Saturday, April 25, 2009
Sun and Moon, Ice and Snow by Jessica Day George
And speaking of icy romance...Sun and Moon, Ice and Snow is a retelling of one of my favourite romance-oriented fairy tales, the ancient Scandinavian story "East of the Sun and West of the Moon". I first came under the spell of this story when I read the version so breathtakingly illustrated by P. J. Lynch. Jessica Day George's version spins out this tale into a novel comparable in quality to such favourites as Ella Enchanted by Gail Carson Levine or Beauty by Robin McKinley.
Sun and Moon, Ice and Snow follows the story of a young woman called Pika (or "lass") who lives "long ago and far away, in the land of ice and snow." Her mother dislikes her (and in fact refused to give her a name when she was born) but she is close to her father and her mysterious older brother Hans Peter, a former sailor haunted by memories "too terrible to relate'. The Pika learns a mysterious written language from Hans Peter, and gains the ability to talk to animals through an adventure of her own. But the real adventure begins the night that an isbjorn, or icebear, comes to her home and promises her family wealth if she will come and live with him for a year and a day.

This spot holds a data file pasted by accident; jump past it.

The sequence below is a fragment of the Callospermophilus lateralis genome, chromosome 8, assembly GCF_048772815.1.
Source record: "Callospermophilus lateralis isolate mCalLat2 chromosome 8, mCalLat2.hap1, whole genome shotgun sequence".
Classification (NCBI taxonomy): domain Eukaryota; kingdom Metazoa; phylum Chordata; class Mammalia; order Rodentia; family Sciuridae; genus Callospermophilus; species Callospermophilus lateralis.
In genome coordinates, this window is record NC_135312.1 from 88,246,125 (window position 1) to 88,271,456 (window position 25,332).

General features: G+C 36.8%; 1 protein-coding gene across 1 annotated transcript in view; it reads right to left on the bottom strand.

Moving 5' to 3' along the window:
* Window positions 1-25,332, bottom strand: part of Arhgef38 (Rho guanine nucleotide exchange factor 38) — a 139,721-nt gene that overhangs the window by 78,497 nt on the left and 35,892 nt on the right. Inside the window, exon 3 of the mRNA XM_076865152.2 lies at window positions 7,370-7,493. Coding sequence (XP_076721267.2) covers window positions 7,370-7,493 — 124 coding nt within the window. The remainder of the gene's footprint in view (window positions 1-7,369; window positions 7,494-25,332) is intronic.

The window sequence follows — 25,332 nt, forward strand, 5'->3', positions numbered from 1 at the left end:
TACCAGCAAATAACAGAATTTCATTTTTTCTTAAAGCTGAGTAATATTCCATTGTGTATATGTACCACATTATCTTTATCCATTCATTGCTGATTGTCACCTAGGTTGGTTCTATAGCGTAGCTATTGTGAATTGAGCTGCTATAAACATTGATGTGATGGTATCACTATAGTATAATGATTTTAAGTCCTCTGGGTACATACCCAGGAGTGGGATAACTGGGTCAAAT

I love the frozen landscape of this story. The vast snowy distances, the palace made of ice, the north, south, east and west winds who buffet Pika along as she nears the climax of her quest, all combine to create a wilder, earthier, more vigorous sense of enchantment than inhabits most fairy-tale romances. As befits a modern retelling, it is Pika's persistent curiosity and intelligence that allows her to understand the scope and source of the ice-bear's enchantment. Elements of the ancient story of Cupid and Psyche also weave their way through the tale, adding a mythological resonance. Altogether, this is a lovely, satisfying addition to the fairy tale cannon for tween and teen girls.